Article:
Perhaps in 2020, the obscurity of a parodistic reference is not as important to a listener, as long as the listener is relatively up to date on national news. To understand the source of the song “The Bunker Boy,” a viewer (like myself, at the beginning of June) would have to simply look at the YouTube comments or take a peek at Rainbow’s Twitter feed where he stated, “Thank you all for helping me make an obscure Wizard of Oz deep-cut trend on Twitter. It’s the only gay pride I need this month.” However, it is clear that Randy Rainbow’s parody
operates on many levels, and the more a listener knows about what is happening on all these levels, the funnier the song is to them, and the more complex it becomes. When Rainbow sings in falsetto to match his range with Garland’s, it is not only because he is able to do so. A viewer cannot ignore the fact that The Wizard of Oz is a classic Judy Garland film, that Garland is revered as a gay and musical-theater icon, and that Garland had an unfortunate history with MGM studio executives, who controlled the star for much of her career. Although viewers can find humor in the lyrics themselves (“But he’s only a clown that hides underground/And he sits on the toilet and tweets”; “I bet it smells like hamburgers and quiet desperation”; “I heard they had to childproof the bunk bed that they got him/Does he have a little ladder?/Doesn’t need one, he’s a bottom”), peeling back all this information about The Wizard of Oz and “The Jitterbug” can provide viewers with a more complex and nuanced understanding of this (and other) Rainbow parody songs.
– Caitlan Truelove
 See also Stephen Daw’s Billboard article on Rainbow’s rise in popularity: https://www.billboard.com/articles/news/pride/8499286/randy-rainbow-interview-donald-trump-parodies.
 Jeremy Orosz, “Autographic and Allographic Imitation: Revisiting Counterfeit in Linguistic and Musical Arts,” Contemporary Aesthetics 16 (2018), https://digitalcommons.risd.edu/liberalarts_contempaesthetics/vol16/iss1/12/.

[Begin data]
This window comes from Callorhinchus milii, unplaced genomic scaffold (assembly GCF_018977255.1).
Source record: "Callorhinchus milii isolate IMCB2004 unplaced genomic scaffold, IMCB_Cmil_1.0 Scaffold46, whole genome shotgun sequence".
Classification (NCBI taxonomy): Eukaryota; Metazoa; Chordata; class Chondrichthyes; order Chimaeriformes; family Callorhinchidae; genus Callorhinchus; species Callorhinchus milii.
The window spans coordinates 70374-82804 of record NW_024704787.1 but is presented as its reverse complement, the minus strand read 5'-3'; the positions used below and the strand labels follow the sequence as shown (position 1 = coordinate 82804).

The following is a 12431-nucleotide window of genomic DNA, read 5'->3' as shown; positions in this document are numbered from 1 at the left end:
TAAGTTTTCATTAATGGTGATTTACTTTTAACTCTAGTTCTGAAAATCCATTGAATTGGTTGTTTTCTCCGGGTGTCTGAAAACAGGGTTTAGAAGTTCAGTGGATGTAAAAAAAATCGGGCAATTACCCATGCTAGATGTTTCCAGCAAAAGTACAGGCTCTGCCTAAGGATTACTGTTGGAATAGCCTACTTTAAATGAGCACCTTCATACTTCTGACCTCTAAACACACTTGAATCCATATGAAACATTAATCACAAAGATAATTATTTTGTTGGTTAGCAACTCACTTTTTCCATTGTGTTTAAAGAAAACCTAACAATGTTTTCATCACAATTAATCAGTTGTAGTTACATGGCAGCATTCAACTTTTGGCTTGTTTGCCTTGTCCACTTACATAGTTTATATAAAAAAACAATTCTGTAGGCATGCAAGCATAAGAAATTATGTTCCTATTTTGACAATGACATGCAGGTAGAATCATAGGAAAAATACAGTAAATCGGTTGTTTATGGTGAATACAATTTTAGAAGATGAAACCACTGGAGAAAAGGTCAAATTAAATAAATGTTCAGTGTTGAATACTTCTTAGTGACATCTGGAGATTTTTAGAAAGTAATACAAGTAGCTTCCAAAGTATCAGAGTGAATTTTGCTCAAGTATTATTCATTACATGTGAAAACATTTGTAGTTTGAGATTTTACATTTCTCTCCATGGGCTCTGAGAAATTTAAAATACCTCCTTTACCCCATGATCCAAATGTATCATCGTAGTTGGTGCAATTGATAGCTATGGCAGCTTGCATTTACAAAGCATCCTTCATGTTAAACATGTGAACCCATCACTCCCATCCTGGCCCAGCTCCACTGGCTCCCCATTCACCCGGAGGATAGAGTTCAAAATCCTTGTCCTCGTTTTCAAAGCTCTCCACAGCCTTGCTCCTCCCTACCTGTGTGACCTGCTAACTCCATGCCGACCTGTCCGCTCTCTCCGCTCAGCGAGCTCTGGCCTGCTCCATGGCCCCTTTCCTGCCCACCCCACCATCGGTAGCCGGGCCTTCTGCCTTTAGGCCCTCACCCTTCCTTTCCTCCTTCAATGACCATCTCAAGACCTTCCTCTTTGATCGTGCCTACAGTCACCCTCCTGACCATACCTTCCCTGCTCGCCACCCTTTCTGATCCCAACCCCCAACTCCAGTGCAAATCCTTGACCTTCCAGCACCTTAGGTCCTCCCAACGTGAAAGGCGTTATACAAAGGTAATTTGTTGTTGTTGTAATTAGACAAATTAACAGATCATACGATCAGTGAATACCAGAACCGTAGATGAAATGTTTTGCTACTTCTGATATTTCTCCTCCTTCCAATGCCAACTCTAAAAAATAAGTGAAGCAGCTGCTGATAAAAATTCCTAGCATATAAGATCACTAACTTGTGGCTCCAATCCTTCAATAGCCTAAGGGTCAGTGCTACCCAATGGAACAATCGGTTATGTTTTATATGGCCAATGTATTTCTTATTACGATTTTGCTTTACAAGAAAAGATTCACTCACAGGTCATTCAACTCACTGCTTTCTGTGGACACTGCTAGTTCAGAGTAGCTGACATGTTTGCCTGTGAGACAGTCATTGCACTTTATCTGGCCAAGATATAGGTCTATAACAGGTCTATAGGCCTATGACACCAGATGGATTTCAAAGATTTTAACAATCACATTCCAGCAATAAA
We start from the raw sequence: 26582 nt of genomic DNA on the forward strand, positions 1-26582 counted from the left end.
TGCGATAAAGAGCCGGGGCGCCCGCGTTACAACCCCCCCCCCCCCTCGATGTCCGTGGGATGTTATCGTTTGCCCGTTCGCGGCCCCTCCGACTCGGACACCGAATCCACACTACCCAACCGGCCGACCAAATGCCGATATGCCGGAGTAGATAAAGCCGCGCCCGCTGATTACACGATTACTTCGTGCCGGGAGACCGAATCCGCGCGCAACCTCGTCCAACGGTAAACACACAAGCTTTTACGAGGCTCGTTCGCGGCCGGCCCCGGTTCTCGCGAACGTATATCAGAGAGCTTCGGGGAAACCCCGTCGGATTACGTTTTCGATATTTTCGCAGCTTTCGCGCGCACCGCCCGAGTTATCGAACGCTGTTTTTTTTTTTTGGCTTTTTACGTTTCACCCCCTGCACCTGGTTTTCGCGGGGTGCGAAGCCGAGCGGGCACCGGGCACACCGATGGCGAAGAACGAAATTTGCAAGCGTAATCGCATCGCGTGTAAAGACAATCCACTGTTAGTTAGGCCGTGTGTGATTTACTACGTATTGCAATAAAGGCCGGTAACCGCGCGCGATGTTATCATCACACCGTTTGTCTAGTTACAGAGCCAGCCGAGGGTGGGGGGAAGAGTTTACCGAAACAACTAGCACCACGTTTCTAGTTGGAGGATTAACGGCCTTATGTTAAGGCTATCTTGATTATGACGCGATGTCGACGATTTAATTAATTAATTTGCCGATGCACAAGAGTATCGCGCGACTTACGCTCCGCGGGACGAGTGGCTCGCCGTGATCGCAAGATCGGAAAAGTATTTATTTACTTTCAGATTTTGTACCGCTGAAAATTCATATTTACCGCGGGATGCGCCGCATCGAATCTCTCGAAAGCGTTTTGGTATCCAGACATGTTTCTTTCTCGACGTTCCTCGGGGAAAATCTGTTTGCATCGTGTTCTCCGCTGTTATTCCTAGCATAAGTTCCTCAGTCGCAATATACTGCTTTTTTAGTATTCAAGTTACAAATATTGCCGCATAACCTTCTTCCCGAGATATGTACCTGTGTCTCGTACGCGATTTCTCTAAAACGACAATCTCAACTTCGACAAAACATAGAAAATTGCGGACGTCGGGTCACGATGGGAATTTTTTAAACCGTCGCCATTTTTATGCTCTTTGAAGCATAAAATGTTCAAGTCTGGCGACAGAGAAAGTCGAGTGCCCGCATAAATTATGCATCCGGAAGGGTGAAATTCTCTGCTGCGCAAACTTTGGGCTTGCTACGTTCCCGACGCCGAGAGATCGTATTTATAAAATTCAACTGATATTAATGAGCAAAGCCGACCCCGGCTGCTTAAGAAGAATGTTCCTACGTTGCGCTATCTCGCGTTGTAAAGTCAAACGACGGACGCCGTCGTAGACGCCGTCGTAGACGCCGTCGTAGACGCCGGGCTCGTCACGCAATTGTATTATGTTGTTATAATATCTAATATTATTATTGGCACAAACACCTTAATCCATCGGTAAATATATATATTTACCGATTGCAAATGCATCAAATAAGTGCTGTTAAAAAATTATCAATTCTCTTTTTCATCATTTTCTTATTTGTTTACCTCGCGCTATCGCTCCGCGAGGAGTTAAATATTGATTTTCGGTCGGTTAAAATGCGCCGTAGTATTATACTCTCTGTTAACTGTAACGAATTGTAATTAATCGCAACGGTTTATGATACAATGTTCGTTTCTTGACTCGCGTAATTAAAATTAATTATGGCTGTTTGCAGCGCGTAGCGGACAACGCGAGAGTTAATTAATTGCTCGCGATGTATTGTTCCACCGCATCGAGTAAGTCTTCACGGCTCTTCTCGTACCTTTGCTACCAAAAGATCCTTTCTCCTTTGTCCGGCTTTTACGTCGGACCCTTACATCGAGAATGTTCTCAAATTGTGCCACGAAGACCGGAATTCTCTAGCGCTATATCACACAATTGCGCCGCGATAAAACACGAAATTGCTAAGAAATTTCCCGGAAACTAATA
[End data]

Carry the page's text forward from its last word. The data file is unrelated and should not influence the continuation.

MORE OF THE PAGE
Randy Rainbow, Twitter post, June 4, 2020, 12:22 PM, https://twitter.com/RandyRainbow/status/1268578957911343106?s=20.
 Randy Rainbow, Twitter post, June 6, 2020, 1:33 PM, https://twitter.com/RandyRainbow/status/1269321630213341188?s=20.
 John Fricke, “’The Wizard of Oz’: An Appreciation and Brief History of the Film and an Annotated Guide to the Original Motion Picture Soundtrack Produced by Marilee Bradford and Bradley Flanagan,” liner notes for The Wizard of Oz: Original Motion Picture Soundtrack – Deluxe Edition, 1995, 2 compact discs.
 In fact, Harburg once drafted (but did not publish) a song specifically criticizing John D. Rockefeller. He later published a revised version of the song, “Brother, Can You Spare a Dime,” in which he questioned capitalism after experiencing and seeing hardworking people drastically affected by the Great Depression. See Harriet Hyman Alonso, Yip Harburg: Legendary Lyricist and Human Rights Activist (Middletown, CT: Wesleyan University Press 2012).
 Marc Shaiman, Twitter post, June 7, 2020, 10:06 AM, https://twitter.com/marcshaiman/status/1269631759307681792.
 Randy Rainbow, Twitter post, June 7, 2020, 5:20 PM, https://twitter.com/RandyRainbow/status/1269741087977078784.